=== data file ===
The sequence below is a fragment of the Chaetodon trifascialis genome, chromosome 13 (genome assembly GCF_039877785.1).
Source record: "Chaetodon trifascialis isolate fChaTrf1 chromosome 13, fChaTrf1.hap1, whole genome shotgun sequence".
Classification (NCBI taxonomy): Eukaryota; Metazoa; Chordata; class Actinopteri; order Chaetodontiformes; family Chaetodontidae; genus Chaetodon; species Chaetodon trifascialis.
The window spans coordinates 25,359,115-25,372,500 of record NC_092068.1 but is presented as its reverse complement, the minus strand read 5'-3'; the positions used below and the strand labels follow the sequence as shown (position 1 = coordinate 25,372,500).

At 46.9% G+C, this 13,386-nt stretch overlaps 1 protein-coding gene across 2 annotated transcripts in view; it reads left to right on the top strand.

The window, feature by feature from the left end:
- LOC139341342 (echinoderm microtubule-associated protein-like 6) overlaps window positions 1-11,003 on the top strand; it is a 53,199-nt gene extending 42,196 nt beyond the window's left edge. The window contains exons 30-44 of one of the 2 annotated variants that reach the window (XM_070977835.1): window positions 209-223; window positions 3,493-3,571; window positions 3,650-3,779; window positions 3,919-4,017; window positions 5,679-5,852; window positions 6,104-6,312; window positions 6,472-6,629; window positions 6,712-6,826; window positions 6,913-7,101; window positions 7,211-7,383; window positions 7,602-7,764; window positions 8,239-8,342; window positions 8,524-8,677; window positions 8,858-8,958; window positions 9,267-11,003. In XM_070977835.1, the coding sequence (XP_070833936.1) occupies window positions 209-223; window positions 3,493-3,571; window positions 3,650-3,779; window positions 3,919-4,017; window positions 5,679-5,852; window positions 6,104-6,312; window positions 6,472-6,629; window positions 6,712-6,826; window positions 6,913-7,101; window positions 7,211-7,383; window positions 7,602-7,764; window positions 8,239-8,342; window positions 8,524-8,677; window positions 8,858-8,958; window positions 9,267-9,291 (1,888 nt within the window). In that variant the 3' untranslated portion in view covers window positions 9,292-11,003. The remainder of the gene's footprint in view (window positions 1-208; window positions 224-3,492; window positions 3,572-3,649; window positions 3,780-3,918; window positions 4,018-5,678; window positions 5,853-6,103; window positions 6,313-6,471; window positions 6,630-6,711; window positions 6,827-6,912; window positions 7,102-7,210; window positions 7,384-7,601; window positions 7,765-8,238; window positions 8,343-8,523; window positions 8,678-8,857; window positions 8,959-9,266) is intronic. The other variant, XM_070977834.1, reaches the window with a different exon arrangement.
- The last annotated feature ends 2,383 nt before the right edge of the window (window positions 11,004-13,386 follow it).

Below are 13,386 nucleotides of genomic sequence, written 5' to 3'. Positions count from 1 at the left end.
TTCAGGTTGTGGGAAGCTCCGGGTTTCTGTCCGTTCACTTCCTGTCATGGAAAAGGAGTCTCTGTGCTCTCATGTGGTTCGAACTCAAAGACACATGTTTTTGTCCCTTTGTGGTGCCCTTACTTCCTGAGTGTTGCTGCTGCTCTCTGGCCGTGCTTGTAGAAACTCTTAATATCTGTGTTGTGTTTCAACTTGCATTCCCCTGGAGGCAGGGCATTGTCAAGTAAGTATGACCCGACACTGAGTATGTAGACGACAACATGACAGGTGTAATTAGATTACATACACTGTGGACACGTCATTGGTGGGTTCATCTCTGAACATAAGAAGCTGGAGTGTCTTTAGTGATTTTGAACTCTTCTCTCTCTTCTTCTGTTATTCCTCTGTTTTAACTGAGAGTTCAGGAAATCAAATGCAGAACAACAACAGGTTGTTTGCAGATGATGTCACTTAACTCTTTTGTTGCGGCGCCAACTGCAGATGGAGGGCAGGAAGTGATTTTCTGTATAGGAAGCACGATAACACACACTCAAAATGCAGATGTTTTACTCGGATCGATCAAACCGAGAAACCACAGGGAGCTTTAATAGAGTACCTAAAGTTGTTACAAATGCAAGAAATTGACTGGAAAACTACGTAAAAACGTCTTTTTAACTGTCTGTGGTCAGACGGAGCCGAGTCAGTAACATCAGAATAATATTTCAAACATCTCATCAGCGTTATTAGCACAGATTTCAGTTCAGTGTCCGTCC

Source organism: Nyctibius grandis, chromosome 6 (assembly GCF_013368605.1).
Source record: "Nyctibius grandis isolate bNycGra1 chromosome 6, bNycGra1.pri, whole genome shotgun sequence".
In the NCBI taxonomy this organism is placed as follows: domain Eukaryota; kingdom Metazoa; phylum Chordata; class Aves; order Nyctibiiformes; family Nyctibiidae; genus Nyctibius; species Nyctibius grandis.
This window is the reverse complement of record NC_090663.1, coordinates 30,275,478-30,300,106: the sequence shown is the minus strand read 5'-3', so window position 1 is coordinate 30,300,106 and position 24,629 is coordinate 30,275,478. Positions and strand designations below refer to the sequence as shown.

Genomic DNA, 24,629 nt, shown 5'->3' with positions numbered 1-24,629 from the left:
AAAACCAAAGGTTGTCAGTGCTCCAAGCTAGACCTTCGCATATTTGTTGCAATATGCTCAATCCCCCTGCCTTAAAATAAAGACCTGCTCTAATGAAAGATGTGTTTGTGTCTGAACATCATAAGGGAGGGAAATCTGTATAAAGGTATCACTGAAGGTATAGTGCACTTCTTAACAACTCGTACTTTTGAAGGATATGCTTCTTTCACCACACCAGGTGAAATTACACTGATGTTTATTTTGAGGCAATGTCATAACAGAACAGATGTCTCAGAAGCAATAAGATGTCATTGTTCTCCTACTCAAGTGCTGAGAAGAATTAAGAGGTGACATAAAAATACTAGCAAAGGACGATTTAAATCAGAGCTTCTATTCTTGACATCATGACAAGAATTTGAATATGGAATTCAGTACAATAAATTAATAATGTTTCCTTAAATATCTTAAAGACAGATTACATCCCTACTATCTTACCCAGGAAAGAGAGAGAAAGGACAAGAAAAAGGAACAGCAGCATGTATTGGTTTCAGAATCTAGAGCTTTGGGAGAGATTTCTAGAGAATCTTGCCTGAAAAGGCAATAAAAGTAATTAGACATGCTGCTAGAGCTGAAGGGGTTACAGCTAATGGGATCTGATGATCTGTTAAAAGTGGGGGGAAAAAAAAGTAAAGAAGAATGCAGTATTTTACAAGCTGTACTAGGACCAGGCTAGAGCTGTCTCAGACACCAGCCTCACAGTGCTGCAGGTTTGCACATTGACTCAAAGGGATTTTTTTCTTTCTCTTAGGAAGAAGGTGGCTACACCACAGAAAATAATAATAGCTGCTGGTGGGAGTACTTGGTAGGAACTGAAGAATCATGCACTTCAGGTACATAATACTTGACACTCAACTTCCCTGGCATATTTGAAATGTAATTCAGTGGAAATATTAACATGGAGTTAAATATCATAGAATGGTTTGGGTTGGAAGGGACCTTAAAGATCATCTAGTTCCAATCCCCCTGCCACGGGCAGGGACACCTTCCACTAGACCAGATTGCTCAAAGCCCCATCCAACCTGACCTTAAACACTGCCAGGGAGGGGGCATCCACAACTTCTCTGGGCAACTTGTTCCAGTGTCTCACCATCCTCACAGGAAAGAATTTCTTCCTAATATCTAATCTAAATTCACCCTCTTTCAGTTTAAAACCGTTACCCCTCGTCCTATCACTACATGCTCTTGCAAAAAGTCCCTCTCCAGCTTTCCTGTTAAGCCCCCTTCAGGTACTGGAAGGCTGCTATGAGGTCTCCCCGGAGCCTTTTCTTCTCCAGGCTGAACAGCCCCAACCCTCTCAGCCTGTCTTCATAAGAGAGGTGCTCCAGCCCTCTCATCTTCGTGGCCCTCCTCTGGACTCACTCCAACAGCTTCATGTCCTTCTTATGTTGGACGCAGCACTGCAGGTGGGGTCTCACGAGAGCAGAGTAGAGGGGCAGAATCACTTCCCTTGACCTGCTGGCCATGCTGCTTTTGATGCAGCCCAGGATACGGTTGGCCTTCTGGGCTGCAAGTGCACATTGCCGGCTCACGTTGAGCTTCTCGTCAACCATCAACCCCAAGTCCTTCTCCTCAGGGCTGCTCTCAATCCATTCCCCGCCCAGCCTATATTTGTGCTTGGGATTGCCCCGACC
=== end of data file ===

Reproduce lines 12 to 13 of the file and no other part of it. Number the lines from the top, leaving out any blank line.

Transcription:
Source record: "Nyctibius grandis isolate bNycGra1 chromosome 6, bNycGra1.pri, whole genome shotgun sequence".
In the NCBI taxonomy this organism is placed as follows: domain Eukaryota; kingdom Metazoa; phylum Chordata; class Aves; order Nyctibiiformes; family Nyctibiidae; genus Nyctibius; species Nyctibius grandis.